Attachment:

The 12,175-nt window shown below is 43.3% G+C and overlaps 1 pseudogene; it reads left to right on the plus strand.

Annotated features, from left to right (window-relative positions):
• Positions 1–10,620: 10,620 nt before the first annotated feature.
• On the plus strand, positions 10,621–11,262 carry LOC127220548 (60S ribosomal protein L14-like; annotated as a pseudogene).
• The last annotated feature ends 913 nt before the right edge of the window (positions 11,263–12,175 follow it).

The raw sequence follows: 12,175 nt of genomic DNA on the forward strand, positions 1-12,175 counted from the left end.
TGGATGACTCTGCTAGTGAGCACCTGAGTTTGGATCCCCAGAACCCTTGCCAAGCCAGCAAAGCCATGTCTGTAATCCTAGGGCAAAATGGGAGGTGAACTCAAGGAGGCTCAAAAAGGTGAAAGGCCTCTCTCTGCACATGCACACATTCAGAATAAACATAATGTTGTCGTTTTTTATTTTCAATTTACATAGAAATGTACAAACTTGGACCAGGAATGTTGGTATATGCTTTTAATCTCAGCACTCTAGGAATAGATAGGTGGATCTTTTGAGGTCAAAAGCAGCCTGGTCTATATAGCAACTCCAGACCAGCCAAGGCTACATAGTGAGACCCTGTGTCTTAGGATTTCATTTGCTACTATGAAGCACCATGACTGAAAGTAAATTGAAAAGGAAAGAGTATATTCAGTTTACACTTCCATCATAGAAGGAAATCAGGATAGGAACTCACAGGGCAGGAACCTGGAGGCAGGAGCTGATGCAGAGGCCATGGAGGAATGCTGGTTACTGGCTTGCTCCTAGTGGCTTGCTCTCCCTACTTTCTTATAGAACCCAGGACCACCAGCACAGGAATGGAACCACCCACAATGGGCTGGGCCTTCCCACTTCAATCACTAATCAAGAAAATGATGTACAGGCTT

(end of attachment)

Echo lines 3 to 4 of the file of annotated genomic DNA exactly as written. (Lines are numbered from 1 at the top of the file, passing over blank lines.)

• Positions 1–10,620: 10,620 nt before the first annotated feature.
• On the plus strand, positions 10,621–11,262 carry LOC127220548 (60S ribosomal protein L14-like; annotated as a pseudogene).